The 1.7-million-year-old Acheulean hand axes were some of the first stone tools. Over the next million years, these chunky teardrop-shaped rocks became widely used before being replaced by finer, more precise flint tips. But how our ancestors' hands evolved into a shape that could make such tools is a bit of a mystery.
Before the hand axes appeared, our ancestors had primitive wrists: good for hanging from branches, but too weak to grasp and handle small objects with much force. And no hand bones had been found to fill the gap between 1.7 million years ago and 800,000 years ago – by which time humans had developed the hands we have today. Now, a new fossil is helping bridge that gap.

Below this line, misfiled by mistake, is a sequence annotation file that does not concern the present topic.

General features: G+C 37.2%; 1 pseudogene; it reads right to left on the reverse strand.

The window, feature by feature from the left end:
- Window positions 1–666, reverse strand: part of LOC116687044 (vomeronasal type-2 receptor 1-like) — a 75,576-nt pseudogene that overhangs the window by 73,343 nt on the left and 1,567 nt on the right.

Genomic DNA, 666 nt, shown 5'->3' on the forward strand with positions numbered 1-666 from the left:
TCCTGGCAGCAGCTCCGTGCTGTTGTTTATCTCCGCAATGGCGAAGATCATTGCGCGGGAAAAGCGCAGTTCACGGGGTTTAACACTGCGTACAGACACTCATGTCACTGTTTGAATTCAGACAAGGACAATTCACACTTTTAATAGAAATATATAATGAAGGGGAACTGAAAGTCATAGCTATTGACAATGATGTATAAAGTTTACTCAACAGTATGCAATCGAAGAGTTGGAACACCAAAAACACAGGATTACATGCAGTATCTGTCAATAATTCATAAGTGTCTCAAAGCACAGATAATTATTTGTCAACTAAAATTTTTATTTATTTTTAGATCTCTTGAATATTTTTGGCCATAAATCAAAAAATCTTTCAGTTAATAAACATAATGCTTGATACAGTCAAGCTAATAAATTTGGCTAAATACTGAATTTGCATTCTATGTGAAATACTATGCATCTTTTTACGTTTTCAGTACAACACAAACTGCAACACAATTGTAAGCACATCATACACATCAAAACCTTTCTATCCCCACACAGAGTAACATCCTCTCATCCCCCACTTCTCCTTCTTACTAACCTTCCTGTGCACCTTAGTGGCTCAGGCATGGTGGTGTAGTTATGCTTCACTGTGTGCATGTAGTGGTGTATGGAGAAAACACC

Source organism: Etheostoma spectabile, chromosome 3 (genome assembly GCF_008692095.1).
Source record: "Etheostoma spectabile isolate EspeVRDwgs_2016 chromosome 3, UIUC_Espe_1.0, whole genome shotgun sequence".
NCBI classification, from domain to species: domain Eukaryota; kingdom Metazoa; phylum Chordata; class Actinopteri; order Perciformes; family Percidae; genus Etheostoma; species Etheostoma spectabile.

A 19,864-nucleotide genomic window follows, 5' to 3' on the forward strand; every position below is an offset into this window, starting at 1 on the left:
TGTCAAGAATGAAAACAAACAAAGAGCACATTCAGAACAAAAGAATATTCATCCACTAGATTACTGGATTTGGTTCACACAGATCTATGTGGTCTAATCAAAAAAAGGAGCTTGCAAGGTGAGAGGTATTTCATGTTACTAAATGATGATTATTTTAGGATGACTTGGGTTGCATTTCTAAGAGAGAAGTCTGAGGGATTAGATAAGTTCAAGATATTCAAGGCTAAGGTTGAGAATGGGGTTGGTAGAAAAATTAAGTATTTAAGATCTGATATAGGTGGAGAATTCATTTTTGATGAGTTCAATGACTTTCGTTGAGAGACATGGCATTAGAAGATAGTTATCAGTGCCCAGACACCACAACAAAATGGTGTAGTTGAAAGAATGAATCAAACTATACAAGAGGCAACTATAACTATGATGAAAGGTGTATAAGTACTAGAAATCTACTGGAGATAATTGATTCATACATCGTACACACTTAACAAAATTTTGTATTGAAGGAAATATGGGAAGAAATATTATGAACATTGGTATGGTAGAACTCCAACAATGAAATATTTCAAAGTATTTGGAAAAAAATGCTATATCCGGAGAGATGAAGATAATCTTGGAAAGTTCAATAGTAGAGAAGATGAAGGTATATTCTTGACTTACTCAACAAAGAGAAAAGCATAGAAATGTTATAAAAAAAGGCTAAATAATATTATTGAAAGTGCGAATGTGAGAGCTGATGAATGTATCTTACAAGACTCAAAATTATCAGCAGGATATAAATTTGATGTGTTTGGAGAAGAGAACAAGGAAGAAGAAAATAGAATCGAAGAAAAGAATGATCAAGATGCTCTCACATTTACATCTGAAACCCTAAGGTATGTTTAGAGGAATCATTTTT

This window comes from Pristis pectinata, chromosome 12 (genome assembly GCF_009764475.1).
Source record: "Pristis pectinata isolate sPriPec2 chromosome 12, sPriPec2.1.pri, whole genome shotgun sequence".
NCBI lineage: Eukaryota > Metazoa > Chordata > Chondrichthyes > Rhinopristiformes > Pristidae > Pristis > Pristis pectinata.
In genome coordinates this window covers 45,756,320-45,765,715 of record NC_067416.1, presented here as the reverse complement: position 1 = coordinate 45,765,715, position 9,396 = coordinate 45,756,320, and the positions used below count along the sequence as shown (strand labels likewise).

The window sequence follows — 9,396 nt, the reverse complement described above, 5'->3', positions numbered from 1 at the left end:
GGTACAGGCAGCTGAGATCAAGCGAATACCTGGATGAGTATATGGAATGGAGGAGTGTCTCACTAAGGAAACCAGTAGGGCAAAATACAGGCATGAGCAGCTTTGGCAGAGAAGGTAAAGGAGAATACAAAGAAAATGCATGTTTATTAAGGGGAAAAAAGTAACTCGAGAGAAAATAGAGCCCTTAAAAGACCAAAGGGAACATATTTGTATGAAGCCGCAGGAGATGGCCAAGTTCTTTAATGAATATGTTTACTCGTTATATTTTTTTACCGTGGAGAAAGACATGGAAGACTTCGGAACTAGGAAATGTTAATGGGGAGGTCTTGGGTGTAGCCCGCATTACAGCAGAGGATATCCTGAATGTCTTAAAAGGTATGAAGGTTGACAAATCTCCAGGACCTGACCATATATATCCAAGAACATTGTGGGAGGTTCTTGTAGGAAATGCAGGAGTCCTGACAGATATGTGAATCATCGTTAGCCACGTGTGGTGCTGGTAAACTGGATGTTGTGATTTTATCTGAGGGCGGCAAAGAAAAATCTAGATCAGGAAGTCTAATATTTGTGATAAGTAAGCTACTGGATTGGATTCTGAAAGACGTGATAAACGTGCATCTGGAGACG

In 2010, a team led by Fredrick Kyalo Manthi of the National Museums of Kenya discovered an intriguing bone in the north of the country. Carol Ward of the University of Missouri and colleagues identified it as a third metacarpal, the long bone in the palm between the middle finger and the wrist.
Like modern human metacarpals, it has a small lump at its base – the styloid. This projection helps stabilise the wrist when the hand is gripping small objects between the thumb and fingers. Isotope dating revealed the bone to be about 1.4 million years old. It is likely to have belonged to Homo erectus.